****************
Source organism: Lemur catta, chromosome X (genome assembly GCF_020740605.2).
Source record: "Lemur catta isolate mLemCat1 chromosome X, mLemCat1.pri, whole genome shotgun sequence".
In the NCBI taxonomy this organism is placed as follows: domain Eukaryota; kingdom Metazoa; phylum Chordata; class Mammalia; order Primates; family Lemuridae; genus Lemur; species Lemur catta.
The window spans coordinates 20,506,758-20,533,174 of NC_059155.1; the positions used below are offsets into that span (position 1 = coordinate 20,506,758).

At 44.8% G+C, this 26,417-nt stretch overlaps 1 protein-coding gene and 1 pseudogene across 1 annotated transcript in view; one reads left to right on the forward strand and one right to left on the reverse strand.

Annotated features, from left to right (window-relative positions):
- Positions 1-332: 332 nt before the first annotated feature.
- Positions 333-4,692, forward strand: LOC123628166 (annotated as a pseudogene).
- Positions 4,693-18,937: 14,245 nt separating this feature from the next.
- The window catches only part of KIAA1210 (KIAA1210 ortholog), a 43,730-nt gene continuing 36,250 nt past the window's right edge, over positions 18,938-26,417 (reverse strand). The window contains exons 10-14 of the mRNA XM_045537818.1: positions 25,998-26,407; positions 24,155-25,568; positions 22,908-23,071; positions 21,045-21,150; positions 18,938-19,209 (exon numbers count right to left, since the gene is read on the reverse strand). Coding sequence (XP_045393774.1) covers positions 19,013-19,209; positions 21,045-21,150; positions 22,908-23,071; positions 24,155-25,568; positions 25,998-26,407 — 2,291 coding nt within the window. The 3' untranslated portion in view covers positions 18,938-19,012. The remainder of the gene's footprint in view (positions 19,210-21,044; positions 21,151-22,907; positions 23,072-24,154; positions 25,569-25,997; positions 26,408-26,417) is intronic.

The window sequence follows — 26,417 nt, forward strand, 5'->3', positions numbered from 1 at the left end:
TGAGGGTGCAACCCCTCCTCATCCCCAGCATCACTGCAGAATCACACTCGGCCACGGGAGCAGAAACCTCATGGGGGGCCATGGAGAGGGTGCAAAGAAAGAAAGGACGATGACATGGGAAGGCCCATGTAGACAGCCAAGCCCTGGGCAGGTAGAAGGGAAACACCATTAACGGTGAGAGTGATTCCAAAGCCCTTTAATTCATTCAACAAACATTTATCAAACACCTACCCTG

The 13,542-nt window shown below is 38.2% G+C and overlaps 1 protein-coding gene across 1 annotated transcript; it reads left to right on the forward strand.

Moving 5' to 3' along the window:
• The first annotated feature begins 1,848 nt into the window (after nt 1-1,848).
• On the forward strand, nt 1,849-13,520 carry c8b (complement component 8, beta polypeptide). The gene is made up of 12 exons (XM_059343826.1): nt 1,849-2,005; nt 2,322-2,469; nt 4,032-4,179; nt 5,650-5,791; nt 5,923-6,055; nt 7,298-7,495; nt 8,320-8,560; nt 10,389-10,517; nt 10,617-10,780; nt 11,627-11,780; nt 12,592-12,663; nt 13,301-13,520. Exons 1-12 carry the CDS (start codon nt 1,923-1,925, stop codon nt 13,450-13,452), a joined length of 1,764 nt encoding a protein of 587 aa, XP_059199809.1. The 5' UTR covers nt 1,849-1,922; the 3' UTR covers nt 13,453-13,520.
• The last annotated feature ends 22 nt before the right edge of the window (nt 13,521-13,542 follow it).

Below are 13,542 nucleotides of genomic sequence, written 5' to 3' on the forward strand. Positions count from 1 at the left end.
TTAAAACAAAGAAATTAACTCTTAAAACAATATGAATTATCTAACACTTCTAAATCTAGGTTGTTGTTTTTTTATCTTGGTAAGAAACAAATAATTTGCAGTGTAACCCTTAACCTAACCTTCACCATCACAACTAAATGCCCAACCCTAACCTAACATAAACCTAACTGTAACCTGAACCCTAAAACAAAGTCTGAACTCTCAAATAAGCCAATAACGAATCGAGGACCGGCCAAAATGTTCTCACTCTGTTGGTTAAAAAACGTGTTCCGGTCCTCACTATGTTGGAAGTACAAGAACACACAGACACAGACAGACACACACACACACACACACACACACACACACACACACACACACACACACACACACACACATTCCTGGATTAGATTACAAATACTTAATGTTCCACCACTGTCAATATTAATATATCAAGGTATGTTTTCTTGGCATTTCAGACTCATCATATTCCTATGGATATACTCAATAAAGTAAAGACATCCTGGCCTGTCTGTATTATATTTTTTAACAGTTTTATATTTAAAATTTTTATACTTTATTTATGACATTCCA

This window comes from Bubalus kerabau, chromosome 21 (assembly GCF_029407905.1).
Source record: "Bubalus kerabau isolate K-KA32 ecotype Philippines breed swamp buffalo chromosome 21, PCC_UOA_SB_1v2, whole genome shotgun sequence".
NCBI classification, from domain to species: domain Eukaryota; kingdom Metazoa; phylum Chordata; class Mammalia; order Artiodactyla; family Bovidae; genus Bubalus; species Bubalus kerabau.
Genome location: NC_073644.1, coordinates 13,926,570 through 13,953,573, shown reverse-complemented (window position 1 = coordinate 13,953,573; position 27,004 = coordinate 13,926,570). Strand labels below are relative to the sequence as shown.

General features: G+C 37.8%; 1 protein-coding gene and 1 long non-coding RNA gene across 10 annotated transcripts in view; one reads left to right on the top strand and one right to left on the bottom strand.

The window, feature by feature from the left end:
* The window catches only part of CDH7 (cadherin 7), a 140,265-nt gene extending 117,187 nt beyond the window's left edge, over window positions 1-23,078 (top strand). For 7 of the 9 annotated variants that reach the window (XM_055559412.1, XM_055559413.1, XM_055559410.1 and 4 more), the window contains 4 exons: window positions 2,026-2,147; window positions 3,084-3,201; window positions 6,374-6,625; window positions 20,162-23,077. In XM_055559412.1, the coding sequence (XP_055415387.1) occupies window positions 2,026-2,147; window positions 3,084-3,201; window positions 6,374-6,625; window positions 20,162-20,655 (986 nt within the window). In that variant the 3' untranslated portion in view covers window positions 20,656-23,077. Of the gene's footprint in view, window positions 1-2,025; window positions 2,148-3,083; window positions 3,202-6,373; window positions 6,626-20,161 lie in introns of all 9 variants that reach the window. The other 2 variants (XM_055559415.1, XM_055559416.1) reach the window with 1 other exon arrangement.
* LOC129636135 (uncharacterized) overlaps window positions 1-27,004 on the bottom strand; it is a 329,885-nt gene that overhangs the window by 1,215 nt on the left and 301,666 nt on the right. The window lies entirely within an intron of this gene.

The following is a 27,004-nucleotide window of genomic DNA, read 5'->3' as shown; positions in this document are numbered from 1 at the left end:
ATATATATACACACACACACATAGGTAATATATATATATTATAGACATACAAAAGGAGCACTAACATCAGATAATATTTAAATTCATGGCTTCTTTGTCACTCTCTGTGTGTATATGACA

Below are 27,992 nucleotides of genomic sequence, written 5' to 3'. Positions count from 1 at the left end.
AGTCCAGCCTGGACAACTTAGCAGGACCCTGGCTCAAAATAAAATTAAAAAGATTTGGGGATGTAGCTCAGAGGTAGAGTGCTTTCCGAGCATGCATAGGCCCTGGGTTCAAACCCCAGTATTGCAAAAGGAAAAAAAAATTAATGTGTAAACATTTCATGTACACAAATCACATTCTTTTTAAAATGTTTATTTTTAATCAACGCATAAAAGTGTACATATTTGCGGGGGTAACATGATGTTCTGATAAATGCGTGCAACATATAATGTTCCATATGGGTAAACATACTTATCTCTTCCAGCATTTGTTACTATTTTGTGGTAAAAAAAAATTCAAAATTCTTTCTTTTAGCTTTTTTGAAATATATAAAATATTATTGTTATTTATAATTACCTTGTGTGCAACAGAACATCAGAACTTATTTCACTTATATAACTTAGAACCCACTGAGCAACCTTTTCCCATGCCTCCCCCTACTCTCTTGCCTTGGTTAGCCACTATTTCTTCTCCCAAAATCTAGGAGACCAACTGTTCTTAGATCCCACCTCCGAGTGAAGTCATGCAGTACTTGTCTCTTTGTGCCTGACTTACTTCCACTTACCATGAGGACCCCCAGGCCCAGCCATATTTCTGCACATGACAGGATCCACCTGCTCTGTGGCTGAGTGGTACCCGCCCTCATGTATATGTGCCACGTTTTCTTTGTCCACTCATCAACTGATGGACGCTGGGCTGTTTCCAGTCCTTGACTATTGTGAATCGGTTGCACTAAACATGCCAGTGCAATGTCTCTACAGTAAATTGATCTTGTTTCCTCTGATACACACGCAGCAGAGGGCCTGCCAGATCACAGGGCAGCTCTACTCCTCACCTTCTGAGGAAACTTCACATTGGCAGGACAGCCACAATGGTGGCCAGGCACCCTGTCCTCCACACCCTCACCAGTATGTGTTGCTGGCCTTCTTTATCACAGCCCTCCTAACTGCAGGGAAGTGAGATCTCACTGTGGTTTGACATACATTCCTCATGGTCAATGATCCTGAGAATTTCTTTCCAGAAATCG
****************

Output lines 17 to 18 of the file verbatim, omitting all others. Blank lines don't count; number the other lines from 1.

• The last annotated feature ends 22 nt before the right edge of the window (nt 13,521-13,542 follow it).

Below are 13,542 nucleotides of genomic sequence, written 5' to 3' on the forward strand. Positions count from 1 at the left end.